Brexit Bulletin: War Cabinet

(Bloomberg) -- Today in Brexit: May’s war cabinet meets as a bitter fight rages about what Brexit should look like. Her best option could be to postpone a decision.

The meetings are held in strict privacy. There’s no official account released to the press. And even the senior ministers involved don’t get to read the plans they’ll be discussing until the night before.

Today is the day Theresa May’s Brexit war cabinet convenes to debate the customs model Britain will seek with the EU. But if the prime minister’s tight grip on the secretive committee is aimed at stopping the rival factions fighting, it hasn’t worked.

She is facing coordinated opposition from euroskeptics within her Conservative Party to what the media is led to believe is her preferred choice: a new “customs partnership” between the U.K. and the EU. It’s been given other names, too, some of which are unprintable.

Brexit Bulletin: War Cabinet

Whatever it’s called, the Cabinet’s heavyweight Brexiteers—Boris Johnson, Liam Fox, David Davis and Michael Gove—hate the idea and are mustering their forces to kill it off. Jacob Rees-Mogg’s bloc of euroskeptic Tory MPs, the European Research Group, has sent a 30-page report to May, telling her how bad the customs partnership idea would be and warning that her government could be brought down over it, the Telegraph reports. It also says Brexit Secretary David Davis has written to the PM and could even quit over the issue. 

The proposal would involve British customs officers collecting the EU’s tariffs on imports on the bloc’s behalf and conducting all the same border checks on goods arriving, even though the U.K. won’t be a member any more. Companies whose products don’t end up in the EU will be refunded any difference in tariffs, because British customs processes will be tracking those goods as they move.

It sounds complicated, but officials in May’s team rate it as the perfect intellectual solution to the customs conundrum and one that would also avoid a hard border with Ireland.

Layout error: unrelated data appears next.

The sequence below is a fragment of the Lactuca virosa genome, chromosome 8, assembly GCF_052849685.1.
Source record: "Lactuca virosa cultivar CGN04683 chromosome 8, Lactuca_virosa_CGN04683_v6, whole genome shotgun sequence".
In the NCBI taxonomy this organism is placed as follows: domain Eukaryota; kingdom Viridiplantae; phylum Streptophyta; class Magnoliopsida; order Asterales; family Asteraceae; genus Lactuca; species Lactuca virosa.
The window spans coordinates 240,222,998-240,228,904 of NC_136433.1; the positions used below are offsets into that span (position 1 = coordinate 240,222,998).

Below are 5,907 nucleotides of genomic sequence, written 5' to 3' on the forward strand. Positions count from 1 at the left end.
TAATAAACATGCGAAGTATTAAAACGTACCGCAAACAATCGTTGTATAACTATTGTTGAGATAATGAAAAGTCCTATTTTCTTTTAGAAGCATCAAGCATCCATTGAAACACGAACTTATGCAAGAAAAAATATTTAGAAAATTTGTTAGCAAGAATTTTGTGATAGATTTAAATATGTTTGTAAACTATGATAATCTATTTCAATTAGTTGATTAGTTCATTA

The EU also rejects it. And for Brexiteers, the plan amounts to staying in the worst parts of the EU customs union, which they hate. It could, they fear, leave the door open to betraying or even reversing the 2016 vote to leave. 

In the face of such opposition, it’s quite possible the PM will try to disown the idea herself. Certainly, her office has not publicly endorsed it, insisting all along that there are two options on the table.

The other is the one Brexit backers would accept. It’s known as “Max Fac,” which sounds like a character in a John Le Carre novel but is in fact short for “maximum facilitation.” In this scenario, the U.K. designates some firms as “trusted traders” and uses sophisticated new technology to minimize—but not totally eliminate—the need for border checks. The problem is, any new frontier procedures are unacceptable to Ireland and, by extension, the EU. This would put the overall deal in doubt.

How will May tackle this impossible dilemma? She’ll probably do what she often does: wait and see, and hope it goes away.

Brexit Bulletin: War Cabinet

Today’s Must-Reads

Brexit in Brief

Davis Ambitions | Davis set out a bold vision for how much of the future trade deal can get done before the U.K. leaves the EU. He said he wanted it sketched out by October and set out “in legal terms pretty much by the time we leave.” But the EU has promised just an outline political statement, which isn’t binding, leaving the nitty-gritty negotiations to the transition.

Money for Trade | Davis also hinted that the divorce bill the U.K. has agreed to pay could be somehow conditional upon getting a future trade deal. He suggested that a clause could be included in the withdrawal treaty to that effect. It’s hard to see the EU signing that, as they view the bill as liabilities for the past, unconnected to the future.

Irish Demands | Ireland continues to press for progress on the border issue by the end of June, insisting it’s not a “false deadline.” Davis is aiming for October. Irish Deputy Prime Minister Simon Coveney also said on Tuesday he’s “hopeful” the U.K. may revisit its negotiating red lines, making the future relationship tighter and therefore the border issue easier to solve. 

On the Markets | Sterling is vulnerable to Thursday’s local elections in England, the resurgence of Brexit uncertainties and the resignation of one of May’s key pro-European allies in government, Charlotte Ryan reports. The currency has already fallen more than 1 percent this week.

Tough Job | Chief EU Brexit negotiator Michel Barnier got a grilling from an unlikely source Tuesday on his tour of Northern Ireland: elementary school children. “Do you have a difficult job, Mr Barnier?” the Frenchman tweeted ruefully, alongside photos of him posing with school kids. “Yes, very.”

Michel Barnier @MichelBarnier
“Do you have a difficult job, Mr Barnier?” “Yes, very.”Great opportunity to meet local school children today from… https://t.co/xL7v6j5fGh

Coming Up | Brexit negotiations resume in Brussels, Withdrawal Bill back in the Lords, May faces Prime Minister’s Questions at noon, Brexit Minister Steve Baker questioned by parliamentary committee at 2:45 p.m. Local elections on Thursday where May is expecting a poor result.

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To contact the authors of this story: Tim Ross in London at tross54@bloomberg.net, Emma Ross-Thomas in London at erossthomas@bloomberg.net.

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